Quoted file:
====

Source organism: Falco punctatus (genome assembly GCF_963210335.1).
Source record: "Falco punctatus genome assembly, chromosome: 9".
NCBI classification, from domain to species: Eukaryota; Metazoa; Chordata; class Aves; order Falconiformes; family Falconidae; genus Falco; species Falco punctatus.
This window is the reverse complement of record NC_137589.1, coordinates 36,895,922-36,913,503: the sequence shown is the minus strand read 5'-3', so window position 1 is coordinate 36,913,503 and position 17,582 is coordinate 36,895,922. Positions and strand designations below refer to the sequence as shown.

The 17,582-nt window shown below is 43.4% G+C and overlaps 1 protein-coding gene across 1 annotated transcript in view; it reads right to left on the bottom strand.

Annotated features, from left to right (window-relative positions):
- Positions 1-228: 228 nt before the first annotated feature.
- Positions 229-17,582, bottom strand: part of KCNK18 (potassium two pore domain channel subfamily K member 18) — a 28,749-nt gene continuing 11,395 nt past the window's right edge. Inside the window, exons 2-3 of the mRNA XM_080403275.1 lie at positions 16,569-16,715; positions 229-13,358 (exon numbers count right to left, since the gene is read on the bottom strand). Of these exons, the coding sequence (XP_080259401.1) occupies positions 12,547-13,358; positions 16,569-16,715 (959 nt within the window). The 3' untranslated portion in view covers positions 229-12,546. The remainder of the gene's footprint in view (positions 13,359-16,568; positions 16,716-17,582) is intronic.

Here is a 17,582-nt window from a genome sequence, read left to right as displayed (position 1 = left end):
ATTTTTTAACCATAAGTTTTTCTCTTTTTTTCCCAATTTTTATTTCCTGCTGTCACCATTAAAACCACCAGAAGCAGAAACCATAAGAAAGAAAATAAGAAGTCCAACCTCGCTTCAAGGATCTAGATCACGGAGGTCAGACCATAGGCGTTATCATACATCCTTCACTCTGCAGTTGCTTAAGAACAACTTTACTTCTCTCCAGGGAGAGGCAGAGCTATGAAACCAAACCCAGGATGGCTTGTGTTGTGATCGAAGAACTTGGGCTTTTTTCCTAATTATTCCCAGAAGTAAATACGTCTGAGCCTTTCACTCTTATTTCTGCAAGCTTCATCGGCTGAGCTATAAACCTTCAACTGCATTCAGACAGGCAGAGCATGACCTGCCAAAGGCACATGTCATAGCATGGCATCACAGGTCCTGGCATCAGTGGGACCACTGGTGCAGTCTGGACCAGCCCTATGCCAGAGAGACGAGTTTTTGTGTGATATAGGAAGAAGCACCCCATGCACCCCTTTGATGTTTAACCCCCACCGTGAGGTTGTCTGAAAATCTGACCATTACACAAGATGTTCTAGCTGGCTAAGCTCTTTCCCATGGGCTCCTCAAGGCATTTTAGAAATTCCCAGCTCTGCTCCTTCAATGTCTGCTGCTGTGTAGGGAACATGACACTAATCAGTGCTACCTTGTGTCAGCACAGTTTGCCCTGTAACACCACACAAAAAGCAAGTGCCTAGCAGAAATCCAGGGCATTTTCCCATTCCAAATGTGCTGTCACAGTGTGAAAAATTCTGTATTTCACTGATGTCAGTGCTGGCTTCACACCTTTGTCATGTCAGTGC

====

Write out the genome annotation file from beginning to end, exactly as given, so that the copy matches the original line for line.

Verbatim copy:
Source organism: Falco punctatus (genome assembly GCF_963210335.1).
Source record: "Falco punctatus genome assembly, chromosome: 9".
NCBI classification, from domain to species: Eukaryota; Metazoa; Chordata; class Aves; order Falconiformes; family Falconidae; genus Falco; species Falco punctatus.
This window is the reverse complement of record NC_137589.1, coordinates 36,895,922-36,913,503: the sequence shown is the minus strand read 5'-3', so window position 1 is coordinate 36,913,503 and position 17,582 is coordinate 36,895,922. Positions and strand designations below refer to the sequence as shown.

The 17,582-nt window shown below is 43.4% G+C and overlaps 1 protein-coding gene across 1 annotated transcript in view; it reads right to left on the bottom strand.

Annotated features, from left to right (window-relative positions):
- Positions 1-228: 228 nt before the first annotated feature.
- Positions 229-17,582, bottom strand: part of KCNK18 (potassium two pore domain channel subfamily K member 18) — a 28,749-nt gene continuing 11,395 nt past the window's right edge. Inside the window, exons 2-3 of the mRNA XM_080403275.1 lie at positions 16,569-16,715; positions 229-13,358 (exon numbers count right to left, since the gene is read on the bottom strand). Of these exons, the coding sequence (XP_080259401.1) occupies positions 12,547-13,358; positions 16,569-16,715 (959 nt within the window). The 3' untranslated portion in view covers positions 229-12,546. The remainder of the gene's footprint in view (positions 13,359-16,568; positions 16,716-17,582) is intronic.

Here is a 17,582-nt window from a genome sequence, read left to right as displayed (position 1 = left end):
ATTTTTTAACCATAAGTTTTTCTCTTTTTTTCCCAATTTTTATTTCCTGCTGTCACCATTAAAACCACCAGAAGCAGAAACCATAAGAAAGAAAATAAGAAGTCCAACCTCGCTTCAAGGATCTAGATCACGGAGGTCAGACCATAGGCGTTATCATACATCCTTCACTCTGCAGTTGCTTAAGAACAACTTTACTTCTCTCCAGGGAGAGGCAGAGCTATGAAACCAAACCCAGGATGGCTTGTGTTGTGATCGAAGAACTTGGGCTTTTTTCCTAATTATTCCCAGAAGTAAATACGTCTGAGCCTTTCACTCTTATTTCTGCAAGCTTCATCGGCTGAGCTATAAACCTTCAACTGCATTCAGACAGGCAGAGCATGACCTGCCAAAGGCACATGTCATAGCATGGCATCACAGGTCCTGGCATCAGTGGGACCACTGGTGCAGTCTGGACCAGCCCTATGCCAGAGAGACGAGTTTTTGTGTGATATAGGAAGAAGCACCCCATGCACCCCTTTGATGTTTAACCCCCACCGTGAGGTTGTCTGAAAATCTGACCATTACACAAGATGTTCTAGCTGGCTAAGCTCTTTCCCATGGGCTCCTCAAGGCATTTTAGAAATTCCCAGCTCTGCTCCTTCAATGTCTGCTGCTGTGTAGGGAACATGACACTAATCAGTGCTACCTTGTGTCAGCACAGTTTGCCCTGTAACACCACACAAAAAGCAAGTGCCTAGCAGAAATCCAGGGCATTTTCCCATTCCAAATGTGCTGTCACAGTGTGAAAAATTCTGTATTTCACTGATGTCAGTGCTGGCTTCACACCTTTGTCATGTCAGTGC